Siri shortcuts are a new feature introduced in iOS 12 that allow the user to trigger an action in your app via a “Hey Siri” phrase. Shortcuts can also be triggered by a tap on a shortcut from the lock screen, search screen, etc.
In a previous post we created a simple Siri shortcut demo app using an NSUserActivity-based approach. In this post we develop a more complex Intents-based app.
Download the demo app source from GitHub: https://github.com/russell-archer/ShowRandomColor
What are Siri Shortcuts and how do I create them?
Siri shortcuts are a new feature introduced in iOS 12 that allow the user to trigger an action in your app via a “Hey Siri” phrase. Shortcuts can also be triggered by a tap on a shortcut shown from the lock screen, search screen, etc.
“Hey Siri, show me today’s events in MySportsApp”
Before proceeding, if you’re not familiar with creating Siri shortcuts and you haven’t yet read my previous post Siri Shortcuts using NSUserActivity, I suggest you look at that first for an overview of the subject, then return here for details on Intents.
Overview of how to implement Siri shortcuts
There are two approaches to creating Siri shortcuts:
- Simple to implement
- Open your app and trigger an action via a shortcut or Hey Siri phrase
- Little customisation
- More complex than NSUserActivity
- You can customise the experience for the user
- Open an app extension in Siri via a Hey Siri phrase
- Include custom responses from Siri and a custom UI that Siri will present
In this post we’ll concentrate on the Intents-based approach.
Overview of the demo app
We’ll create a demo app that allows the user to request a random color. The color can be displayed either:
- In the ShowRandomColor app, or
- By tapping on a Siri shortcut (color is displayed in Siri via an app extension), or
- Via a Hey Siri phrase (color is displayed in Siri via an app extension)
Create a new single-view iOS app named ShowRandomColor:
Select the app target and the Capabilities tab, then turn on support for Siri. This adds an .entitlements file to your project and allows you to use to Siri SDK:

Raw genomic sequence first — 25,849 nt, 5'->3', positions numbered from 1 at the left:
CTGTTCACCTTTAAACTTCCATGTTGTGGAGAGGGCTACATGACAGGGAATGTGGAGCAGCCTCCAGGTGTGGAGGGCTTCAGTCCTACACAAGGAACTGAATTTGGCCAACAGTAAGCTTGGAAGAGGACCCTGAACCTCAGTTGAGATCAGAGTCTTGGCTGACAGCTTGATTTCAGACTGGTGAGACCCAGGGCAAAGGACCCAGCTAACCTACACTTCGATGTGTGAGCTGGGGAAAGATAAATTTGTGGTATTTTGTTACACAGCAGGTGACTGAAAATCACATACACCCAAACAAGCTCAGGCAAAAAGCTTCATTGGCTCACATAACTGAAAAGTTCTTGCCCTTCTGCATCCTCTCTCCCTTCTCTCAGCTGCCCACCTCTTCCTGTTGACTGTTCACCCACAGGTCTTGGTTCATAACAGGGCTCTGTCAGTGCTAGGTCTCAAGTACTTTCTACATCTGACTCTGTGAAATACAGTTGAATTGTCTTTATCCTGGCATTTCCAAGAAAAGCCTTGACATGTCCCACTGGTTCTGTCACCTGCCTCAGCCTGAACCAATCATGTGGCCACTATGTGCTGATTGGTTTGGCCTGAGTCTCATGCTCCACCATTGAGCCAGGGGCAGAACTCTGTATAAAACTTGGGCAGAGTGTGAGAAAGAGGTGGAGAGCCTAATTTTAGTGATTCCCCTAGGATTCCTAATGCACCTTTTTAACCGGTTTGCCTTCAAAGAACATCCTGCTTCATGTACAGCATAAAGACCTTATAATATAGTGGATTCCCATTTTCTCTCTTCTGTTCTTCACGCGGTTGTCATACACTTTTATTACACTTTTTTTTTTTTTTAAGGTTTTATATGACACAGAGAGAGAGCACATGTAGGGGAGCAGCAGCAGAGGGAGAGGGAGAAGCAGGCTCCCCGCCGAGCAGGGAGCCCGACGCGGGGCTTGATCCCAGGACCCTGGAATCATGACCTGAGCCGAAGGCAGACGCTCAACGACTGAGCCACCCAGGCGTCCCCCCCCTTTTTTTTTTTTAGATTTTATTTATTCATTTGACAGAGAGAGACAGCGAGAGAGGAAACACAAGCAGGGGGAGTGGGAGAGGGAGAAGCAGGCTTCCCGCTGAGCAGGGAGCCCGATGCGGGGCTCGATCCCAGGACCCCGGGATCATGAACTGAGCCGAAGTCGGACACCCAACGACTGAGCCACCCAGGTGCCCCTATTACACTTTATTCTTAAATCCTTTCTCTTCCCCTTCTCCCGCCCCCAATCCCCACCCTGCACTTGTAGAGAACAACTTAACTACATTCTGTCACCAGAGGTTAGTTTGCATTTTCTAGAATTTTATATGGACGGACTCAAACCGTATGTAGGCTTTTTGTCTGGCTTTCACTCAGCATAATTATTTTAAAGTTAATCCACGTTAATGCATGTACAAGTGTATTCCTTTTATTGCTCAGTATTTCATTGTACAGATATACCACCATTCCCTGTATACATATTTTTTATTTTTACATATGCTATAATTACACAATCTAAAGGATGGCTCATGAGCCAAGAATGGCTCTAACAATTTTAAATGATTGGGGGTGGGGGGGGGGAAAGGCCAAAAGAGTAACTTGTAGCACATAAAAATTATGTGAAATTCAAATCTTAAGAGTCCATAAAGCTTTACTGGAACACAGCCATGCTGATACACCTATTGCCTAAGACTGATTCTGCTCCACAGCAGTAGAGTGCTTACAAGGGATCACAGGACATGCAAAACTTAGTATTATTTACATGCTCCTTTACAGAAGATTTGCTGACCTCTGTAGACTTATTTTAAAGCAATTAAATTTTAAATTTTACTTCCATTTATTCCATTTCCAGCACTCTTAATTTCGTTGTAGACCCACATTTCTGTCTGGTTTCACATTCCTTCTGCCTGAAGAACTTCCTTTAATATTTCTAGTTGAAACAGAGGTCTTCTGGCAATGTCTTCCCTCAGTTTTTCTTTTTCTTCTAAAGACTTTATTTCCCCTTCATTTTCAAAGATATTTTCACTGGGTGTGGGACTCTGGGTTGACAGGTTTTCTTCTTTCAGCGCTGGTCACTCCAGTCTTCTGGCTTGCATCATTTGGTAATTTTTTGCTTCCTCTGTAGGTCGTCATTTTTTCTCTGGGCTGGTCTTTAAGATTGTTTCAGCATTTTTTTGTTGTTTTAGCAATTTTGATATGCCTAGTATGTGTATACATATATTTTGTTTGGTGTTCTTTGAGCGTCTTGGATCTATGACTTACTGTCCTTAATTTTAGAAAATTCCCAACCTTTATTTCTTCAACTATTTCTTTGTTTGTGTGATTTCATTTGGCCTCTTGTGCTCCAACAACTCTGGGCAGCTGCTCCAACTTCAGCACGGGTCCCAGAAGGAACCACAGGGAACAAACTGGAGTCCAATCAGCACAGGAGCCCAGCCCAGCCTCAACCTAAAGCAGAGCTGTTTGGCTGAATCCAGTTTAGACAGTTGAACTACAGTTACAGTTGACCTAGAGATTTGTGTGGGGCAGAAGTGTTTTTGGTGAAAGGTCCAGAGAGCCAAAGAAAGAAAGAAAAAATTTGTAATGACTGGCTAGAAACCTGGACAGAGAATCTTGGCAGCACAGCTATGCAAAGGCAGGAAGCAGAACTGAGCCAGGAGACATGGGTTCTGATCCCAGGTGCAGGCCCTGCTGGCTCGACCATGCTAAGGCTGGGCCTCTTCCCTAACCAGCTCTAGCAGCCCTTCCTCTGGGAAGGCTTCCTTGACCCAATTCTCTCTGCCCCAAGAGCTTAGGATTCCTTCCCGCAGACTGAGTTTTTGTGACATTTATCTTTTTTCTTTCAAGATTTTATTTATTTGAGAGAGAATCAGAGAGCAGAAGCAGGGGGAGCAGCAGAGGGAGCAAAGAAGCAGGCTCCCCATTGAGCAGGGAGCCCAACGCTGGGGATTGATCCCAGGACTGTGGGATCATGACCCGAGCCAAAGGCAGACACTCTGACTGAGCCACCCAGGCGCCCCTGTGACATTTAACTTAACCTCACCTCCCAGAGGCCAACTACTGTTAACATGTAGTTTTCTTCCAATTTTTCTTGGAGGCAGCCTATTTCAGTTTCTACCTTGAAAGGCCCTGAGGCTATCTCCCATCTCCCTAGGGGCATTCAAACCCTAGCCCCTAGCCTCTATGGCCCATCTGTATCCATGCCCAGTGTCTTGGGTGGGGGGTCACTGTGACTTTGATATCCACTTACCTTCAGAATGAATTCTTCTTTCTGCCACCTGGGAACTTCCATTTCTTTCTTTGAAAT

Defining a Siri Intent
1. Custom Intents
Make sure the Intent is selected, not the Response. This allows us to define the form of the shortcut.
2. Custom Intent
Category. Select View which best describes what type of action our shortcut represents.
Title. Type a title that will appear on the shortcut.
Description. Provide a description for the shortcut.
Default Image. Select one of the images added to the asset catalog. This will appear on the shortcut.
Confirmation. Don’t check this as our action isn’t of the type that the user will need to confirm (e.g. a purchase, deleting an item, etc.).
Make sure that Supports background execution is checked. This allows the intent to run outside of the app, hosted in Siri.
Now select the Response part of the custom intent. This defines how Siri will respond when our shortcut is run.
Defines how Siri will respond when the shortcut is run.
Define one or more properties (variables) that can be used in the various types of response.
Add a colorName property of type String. This will be our app’s description of the random color displayed to the user
3. Response Templates
Create two response templates, one for failure and one for success. Notice how both templates use the colorName property.
Now switch back to the Intent view of our custom intent:
Build the project. Xcode will generate the following:
public class ShowRandomColorIntent: INIntent
Encapsulates the user’s request
public class ShowRandomColorIntentResponse: INIntentResponse
Encapsulates the app extension’s response
public protocol ShowRandomColorIntentHandling: NSObjectProtocol
Implement this protocol in the app extension to confirm the intent and handle the request
public enum ShowRandomColorIntentResponseCode: Int
Enum used for response codes (success, failure, etc.)
To view the source generated by Xcode (with the intent definition file still selected) select the Identity inspector.
Click the reveal arrow next to Custom Class Name:
This shows the directory where the generated code is stored:
Create the app’s UI
We can now create the (extremely simple) UI in the main app.
In Interface Builder, add a UIView and then add constraints so it fills the containing view (within the safe area).